Wednesday, 19 January 2022

Prime Time: Killer Concept (2021)

Directed by Glenn Payne, who also has a main starring role, and written by Casey Dillard, who also has a main starring role, Killer Concept is a film that definitely had the potential to be a fun, meta, slasher movie blurring the lines between onscreen reality and onscreen fiction. Unfortunately, it decides to continually lessen the fun factor en route to an ending that feels like nothing more than a poor Saw rip-off (even down to the music cue).

Seth (Coley Bryant), Holly (Dillard), and Mark (Payne) are trying to work together on a screenplay that will tell the story of a number of murders in their local area. The murderer is still at large, which means the screenplay will have an added frisson to it. But while arguing over the various details, one of the writers seems to have much greater insight than the others. Are they more in tune with the material, or are they actually the killer?

Although I am being coy with the plot summary here, Killer Concept reveals its tricks quite early. This is detrimental to the viewing experience, with ambiguity and playfulness cast aside in favour of disappointingly obvious reveals that start to pile up, one on top of another, without managing to make the most of the dark humour of the premise.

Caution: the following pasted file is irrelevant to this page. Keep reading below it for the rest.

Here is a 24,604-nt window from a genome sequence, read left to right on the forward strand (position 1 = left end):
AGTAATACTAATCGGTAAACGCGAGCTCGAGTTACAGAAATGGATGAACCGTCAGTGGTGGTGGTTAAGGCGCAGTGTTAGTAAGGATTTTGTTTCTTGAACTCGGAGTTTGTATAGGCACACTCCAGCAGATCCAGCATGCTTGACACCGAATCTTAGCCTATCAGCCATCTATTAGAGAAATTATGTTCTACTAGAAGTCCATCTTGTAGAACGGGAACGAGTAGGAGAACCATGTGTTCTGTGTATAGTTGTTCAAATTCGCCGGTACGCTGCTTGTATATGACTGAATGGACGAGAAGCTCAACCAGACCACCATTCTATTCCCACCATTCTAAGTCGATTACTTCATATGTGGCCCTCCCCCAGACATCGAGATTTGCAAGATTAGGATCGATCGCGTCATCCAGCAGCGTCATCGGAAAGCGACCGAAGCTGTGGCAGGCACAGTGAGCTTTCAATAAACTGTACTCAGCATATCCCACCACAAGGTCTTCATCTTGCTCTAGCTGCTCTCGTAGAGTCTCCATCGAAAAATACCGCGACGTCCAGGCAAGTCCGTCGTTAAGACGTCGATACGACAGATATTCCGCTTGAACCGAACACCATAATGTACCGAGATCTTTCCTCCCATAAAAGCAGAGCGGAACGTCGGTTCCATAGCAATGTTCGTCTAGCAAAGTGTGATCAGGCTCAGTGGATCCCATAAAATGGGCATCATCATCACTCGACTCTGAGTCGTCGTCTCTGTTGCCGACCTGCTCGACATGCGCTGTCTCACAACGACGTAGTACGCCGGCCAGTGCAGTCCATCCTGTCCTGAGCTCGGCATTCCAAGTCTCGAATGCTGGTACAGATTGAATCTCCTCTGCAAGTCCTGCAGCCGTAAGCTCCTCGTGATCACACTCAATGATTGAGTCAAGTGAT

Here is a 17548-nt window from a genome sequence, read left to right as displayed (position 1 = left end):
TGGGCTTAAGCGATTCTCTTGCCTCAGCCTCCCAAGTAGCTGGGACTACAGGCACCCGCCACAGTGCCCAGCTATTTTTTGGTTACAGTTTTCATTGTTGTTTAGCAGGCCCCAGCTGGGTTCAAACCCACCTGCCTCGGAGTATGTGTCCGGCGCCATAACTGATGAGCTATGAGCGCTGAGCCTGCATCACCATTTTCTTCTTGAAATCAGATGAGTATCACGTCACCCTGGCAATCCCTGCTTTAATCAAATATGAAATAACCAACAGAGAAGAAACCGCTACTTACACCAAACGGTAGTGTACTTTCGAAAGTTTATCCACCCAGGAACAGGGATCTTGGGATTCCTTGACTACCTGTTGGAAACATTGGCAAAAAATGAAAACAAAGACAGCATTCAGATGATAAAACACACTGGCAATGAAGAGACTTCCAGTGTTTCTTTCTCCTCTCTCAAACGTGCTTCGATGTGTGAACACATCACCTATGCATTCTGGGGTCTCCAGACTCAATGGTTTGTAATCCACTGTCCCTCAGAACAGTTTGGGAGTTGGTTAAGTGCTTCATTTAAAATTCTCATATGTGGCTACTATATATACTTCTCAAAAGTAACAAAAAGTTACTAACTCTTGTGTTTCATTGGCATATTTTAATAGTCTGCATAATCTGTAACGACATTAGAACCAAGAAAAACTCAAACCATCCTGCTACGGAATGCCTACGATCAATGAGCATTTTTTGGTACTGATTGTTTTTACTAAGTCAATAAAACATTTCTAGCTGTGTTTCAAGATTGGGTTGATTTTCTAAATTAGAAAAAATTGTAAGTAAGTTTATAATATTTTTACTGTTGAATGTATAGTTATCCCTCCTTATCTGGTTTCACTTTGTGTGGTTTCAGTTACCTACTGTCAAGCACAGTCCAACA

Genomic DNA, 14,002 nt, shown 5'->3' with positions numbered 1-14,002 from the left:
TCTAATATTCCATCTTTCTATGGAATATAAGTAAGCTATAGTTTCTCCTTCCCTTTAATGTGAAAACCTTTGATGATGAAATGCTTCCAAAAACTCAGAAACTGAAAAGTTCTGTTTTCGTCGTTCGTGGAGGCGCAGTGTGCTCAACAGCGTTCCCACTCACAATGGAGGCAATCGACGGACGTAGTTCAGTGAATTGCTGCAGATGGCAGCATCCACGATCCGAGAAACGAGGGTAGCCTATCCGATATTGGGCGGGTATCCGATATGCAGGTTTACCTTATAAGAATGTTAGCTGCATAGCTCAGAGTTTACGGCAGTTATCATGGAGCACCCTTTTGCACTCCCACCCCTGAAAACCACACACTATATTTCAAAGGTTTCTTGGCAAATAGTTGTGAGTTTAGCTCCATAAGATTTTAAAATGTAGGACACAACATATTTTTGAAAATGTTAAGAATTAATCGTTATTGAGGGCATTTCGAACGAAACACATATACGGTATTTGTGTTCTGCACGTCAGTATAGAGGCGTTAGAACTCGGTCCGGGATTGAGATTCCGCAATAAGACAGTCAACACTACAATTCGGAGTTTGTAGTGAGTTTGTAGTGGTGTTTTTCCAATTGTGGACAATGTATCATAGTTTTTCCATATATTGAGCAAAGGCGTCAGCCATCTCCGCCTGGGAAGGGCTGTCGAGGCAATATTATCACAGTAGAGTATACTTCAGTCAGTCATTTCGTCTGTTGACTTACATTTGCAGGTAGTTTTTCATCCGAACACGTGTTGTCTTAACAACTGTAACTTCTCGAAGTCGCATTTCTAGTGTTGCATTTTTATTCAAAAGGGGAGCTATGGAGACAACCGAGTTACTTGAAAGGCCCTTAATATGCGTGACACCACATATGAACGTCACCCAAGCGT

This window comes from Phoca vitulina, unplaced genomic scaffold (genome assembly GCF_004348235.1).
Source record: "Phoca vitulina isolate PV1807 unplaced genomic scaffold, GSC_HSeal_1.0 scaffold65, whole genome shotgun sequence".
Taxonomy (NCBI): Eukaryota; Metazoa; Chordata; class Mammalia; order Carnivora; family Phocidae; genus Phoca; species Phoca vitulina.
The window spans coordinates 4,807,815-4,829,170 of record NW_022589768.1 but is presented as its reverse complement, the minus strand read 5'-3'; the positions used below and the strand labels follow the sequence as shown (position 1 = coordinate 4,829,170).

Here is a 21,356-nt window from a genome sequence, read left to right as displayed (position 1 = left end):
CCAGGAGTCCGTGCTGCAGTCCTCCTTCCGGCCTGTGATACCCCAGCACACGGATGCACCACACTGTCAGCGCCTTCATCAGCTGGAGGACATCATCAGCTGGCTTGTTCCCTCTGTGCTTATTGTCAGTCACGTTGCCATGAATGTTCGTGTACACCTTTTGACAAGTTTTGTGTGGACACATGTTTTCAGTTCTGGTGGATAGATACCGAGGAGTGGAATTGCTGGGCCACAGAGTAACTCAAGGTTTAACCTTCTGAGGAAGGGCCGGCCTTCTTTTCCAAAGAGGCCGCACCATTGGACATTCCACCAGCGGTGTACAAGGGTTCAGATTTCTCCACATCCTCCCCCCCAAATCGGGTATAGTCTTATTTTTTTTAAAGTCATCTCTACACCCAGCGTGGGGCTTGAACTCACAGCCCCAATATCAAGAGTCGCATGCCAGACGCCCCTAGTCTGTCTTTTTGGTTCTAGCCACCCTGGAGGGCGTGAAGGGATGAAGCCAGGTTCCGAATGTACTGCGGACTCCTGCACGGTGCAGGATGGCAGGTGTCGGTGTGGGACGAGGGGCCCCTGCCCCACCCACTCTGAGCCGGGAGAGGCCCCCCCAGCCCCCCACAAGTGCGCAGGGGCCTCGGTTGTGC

The three leads do decent work, but they are often hampered by Dillard’s script. Both Bryant and Payne are playing characters who feel a bit too one-note, especially while the former is playing the abrasive one of the trio. Dillard herself has the best character, perhaps that is where she was focusing during the writing process, and she also delivers the best performance. There are some other people onscreen, mainly potential murder victims, but this is mostly a three-hander. It’s a relief that the leads are up to the task, because otherwise this would have been unbearable.

Payne’s direction is simple and serviceable, I guess, but it is a step down from the last film I saw from him, Driven (2019), which was also written by Dillard. It can be difficult to cover up for limited resources in the world of independent film-making, but Payne doesn’t do himself any favours. Although competent, there’s no obvious growth on display here.

Maybe we will see an improvement with their next film. I will certainly keep giving them a chance, because I think they keep getting close to making something really good. This isn’t it though. Sadly, it falls just below average.


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